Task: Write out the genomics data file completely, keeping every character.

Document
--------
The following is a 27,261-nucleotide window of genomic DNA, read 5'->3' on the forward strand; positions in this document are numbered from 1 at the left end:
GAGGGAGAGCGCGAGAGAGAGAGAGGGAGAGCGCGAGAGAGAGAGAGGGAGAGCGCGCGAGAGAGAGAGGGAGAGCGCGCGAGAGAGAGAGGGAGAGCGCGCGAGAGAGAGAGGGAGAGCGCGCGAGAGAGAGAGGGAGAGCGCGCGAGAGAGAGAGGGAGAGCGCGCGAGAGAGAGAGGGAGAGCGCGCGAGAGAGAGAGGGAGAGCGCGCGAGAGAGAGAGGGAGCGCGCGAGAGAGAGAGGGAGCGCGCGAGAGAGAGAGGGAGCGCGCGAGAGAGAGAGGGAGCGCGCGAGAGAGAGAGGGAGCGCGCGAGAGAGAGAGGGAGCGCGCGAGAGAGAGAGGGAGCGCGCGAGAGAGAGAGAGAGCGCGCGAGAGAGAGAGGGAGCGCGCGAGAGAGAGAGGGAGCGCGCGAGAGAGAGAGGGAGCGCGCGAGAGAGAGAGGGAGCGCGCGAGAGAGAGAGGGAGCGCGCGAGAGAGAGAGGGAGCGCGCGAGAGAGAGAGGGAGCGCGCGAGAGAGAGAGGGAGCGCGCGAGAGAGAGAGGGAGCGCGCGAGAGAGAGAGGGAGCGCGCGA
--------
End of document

The following is a 27,261-nucleotide window of genomic DNA, read 5'->3' on the forward strand; positions in this document are numbered from 1 at the left end:
GAGGGAGAGCGCGAGAGAGAGAGAGGGAGAGCGCGAGAGAGAGAGAGGGAGAGCGCGCGAGAGAGAGAGGGAGAGCGCGCGAGAGAGAGAGGGAGAGCGCGCGAGAGAGAGAGGGAGAGCGCGCGAGAGAGAGAGGGAGAGCGCGCGAGAGAGAGAGGGAGAGCGCGCGAGAGAGAGAGGGAGAGCGCGCGAGAGAGAGAGGGAGAGCGCGCGAGAGAGAGAGGGAGCGCGCGAGAGAGAGAGGGAGCGCGCGAGAGAGAGAGGGAGCGCGCGAGAGAGAGAGGGAGCGCGCGAGAGAGAGAGGGAGCGCGCGAGAGAGAGAGGGAGCGCGCGAGAGAGAGAGGGAGCGCGCGAGAGAGAGAGAGAGCGCGCGAGAGAGAGAGGGAGCGCGCGAGAGAGAGAGGGAGCGCGCGAGAGAGAGAGGGAGCGCGCGAGAGAGAGAGGGAGCGCGCGAGAGAGAGAGGGAGCGCGCGAGAGAGAGAGGGAGCGCGCGAGAGAGAGAGGGAGCGCGCGAGAGAGAGAGGGAGCGCGCGAGAGAGAGAGGGAGCGCGCGAGAGAGAGAGGGAGCGCGCGA